The sit-down format was a poor choice for a segment on the Infowars conspiracy theorist.
Conspiracy theorist Alex Jones has spent years trying to convince people that the parents of children slain at Sandy Hook Elementary School are liars.
Now freshly minted NBC host Megyn Kelly, formerly of Fox News, is giving him a mega platform to cast his doubt on them once again in one of the first sit-down interviews of her new Sunday night show.
After a teaser for the show, which will air this Sunday, was released, Kelly was blasted on Twitter for giving Jones airtime, with calls for a boycott to support the Sandy Hook parents. Advertisers have subsequently pulled ads from NBC, and Kelly was dropped as the host for a Sandy Hook fundraiser.
In the preview, Kelly attempts to be tough with Jones, and accuses him of dodging her questions. She says she interviewed him to “shine a light” on an increasingly important media figure. An NBC executive also defended the program, saying there was value in having Jones sit down for an interview.
Reporting on Jones makes sense; he has indeed gained prominence since the last election. But a serious sit-down interview was a poor choice of format for covering him. It’s extremely difficult to have a reasonable exchange with a person who regularly rants and spews nonsense, as Jones does. It’s like running a straight one-on-one with a climate change denialist or someone who refuses to accept the Holocaust happened.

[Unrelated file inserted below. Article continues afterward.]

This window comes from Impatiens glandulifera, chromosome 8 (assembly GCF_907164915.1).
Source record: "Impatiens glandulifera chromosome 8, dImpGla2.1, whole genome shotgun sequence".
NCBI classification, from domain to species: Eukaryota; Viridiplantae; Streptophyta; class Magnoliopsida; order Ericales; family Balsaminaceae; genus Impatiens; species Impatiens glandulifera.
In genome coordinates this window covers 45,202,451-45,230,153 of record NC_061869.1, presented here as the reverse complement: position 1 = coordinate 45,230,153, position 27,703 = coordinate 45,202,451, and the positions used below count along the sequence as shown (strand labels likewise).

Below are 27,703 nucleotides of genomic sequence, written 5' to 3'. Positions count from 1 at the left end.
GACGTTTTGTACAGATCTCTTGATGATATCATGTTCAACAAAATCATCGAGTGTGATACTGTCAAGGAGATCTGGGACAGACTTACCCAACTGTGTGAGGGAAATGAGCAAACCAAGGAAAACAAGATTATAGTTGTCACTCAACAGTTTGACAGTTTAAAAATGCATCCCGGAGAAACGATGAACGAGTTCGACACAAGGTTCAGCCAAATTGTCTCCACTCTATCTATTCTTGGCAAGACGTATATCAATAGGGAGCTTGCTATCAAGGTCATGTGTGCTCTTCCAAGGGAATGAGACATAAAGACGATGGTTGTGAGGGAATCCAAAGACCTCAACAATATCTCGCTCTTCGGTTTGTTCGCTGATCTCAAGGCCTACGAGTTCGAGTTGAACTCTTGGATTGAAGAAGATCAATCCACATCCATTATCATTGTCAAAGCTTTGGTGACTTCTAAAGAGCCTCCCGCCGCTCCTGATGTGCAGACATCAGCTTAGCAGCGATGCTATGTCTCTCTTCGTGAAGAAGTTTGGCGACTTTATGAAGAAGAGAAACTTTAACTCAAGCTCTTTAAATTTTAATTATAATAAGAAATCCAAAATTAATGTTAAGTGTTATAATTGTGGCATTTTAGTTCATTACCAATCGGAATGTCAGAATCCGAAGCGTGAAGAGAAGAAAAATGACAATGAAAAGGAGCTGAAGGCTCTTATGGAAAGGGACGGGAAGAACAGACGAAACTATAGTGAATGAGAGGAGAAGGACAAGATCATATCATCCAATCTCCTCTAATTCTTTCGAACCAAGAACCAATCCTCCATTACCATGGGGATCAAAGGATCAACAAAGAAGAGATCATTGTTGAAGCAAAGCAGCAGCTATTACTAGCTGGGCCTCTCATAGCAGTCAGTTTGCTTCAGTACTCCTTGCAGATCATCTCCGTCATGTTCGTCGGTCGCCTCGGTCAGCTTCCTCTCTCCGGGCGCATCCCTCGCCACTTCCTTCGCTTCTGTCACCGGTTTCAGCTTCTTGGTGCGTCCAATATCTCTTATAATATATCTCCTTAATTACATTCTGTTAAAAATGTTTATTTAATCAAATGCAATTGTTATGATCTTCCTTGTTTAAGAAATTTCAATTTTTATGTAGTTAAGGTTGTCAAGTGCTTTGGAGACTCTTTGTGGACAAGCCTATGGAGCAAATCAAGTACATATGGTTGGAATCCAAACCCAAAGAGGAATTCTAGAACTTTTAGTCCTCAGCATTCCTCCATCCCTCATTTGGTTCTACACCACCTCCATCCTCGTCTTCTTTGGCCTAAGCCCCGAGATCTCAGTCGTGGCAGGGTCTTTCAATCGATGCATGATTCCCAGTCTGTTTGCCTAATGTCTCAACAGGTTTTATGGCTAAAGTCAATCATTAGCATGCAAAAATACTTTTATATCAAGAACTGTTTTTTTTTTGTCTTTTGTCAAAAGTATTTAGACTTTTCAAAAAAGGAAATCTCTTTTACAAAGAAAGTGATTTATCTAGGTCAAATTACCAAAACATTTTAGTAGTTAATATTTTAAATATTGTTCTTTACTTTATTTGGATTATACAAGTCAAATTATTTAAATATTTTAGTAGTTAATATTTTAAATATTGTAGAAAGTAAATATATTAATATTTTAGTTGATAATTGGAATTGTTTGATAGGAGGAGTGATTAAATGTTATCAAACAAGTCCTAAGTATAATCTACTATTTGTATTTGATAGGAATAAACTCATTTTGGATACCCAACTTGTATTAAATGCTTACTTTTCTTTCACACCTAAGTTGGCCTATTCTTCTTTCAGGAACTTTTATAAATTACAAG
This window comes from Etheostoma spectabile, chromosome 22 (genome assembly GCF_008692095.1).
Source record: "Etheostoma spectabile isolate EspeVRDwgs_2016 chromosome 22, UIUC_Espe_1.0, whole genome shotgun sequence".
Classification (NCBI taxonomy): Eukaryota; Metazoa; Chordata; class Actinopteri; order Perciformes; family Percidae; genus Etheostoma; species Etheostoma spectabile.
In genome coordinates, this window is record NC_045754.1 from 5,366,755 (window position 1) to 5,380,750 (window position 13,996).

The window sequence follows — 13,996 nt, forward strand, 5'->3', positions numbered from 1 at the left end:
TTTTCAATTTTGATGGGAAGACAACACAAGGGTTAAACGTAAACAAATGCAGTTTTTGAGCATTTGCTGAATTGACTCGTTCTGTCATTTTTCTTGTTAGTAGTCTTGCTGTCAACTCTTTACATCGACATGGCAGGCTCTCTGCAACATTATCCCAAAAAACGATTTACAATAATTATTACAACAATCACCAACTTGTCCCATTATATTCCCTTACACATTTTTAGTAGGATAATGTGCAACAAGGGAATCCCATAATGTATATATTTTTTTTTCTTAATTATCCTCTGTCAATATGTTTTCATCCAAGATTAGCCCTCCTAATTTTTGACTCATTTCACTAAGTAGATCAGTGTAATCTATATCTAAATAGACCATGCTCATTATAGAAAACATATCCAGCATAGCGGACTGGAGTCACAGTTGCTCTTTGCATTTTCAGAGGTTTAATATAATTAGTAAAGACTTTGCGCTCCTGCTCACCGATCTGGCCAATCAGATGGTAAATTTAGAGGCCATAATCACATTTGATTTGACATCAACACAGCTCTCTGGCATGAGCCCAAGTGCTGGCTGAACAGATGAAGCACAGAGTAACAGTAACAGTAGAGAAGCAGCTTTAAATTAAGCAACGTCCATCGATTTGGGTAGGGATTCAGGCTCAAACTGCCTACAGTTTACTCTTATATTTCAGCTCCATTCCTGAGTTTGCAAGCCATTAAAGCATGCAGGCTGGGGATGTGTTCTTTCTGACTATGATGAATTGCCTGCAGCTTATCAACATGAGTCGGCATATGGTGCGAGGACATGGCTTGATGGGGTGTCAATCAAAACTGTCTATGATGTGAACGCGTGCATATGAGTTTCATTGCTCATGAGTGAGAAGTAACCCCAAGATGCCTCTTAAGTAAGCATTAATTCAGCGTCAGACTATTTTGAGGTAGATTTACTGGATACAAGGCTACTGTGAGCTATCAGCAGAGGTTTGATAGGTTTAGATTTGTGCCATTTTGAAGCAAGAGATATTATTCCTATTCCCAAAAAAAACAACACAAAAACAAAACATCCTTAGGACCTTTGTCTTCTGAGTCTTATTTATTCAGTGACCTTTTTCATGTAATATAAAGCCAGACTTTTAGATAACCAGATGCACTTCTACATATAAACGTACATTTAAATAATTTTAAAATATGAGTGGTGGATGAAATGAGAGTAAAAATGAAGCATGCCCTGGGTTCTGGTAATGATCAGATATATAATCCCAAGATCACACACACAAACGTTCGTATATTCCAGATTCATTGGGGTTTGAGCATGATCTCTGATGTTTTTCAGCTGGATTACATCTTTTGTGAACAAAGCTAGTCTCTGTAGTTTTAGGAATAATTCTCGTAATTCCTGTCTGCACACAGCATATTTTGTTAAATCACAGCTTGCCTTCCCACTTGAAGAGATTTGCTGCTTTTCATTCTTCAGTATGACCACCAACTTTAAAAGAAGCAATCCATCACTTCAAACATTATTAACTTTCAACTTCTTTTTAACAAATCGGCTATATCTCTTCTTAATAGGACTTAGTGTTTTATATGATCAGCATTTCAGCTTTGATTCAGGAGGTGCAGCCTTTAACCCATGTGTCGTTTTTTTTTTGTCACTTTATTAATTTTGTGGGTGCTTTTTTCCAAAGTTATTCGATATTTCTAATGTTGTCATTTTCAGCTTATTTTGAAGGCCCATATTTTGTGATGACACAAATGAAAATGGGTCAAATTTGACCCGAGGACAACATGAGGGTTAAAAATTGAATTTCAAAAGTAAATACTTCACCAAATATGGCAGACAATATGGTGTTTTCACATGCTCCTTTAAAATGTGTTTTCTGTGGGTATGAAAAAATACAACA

Jones doesn’t live in reality, and Kelly’s interview risks validating him and disseminating his bullshit. It doesn’t leave space for context and debunking.
It also sends the message that in an era of “fake news” and a president who regularly attacks the media, hoaxers like Jones are worthy of an hour of primetime TV to share their ideas.
If Jones’s words didn’t have dangerous real-world consequences, it wouldn’t matter much that he’ll soon have this megaphone. But they do — from spurring people to violent action to undermining institutions such as the media, science, and government.
Jones has a history of spreading dangerous misinformation
If you’ve ever watched hours of Alex Jones’s Infowars, as I have, you might come away steeped in a dark and distorted view of the world. Jones alleges that 9/11 was “an inside job,” that the Sandy Hook massacre was designed to get Americans to side with gun control, and that there’s a secret fungus epidemic spreading across the country and slowly killing Americans.
He delivers these bizarre claims, and many others, red-faced, in his signature husky rasp. They’re framed as truths the mainstream media and elites are hiding from public view, with Jones as the bearer of the truth.
The president of the United States, meanwhile, has applauded Jones and perpetuated falsehoods that originated on the show, like the suggestion that Hillary Clinton and Barack Obama started ISIS and that the election was rigged. Along with Breitbart and Fox News, Infowars was one of the keys sources of information for conservatives in the last election. (The White House recently gave Infowars press credentials.)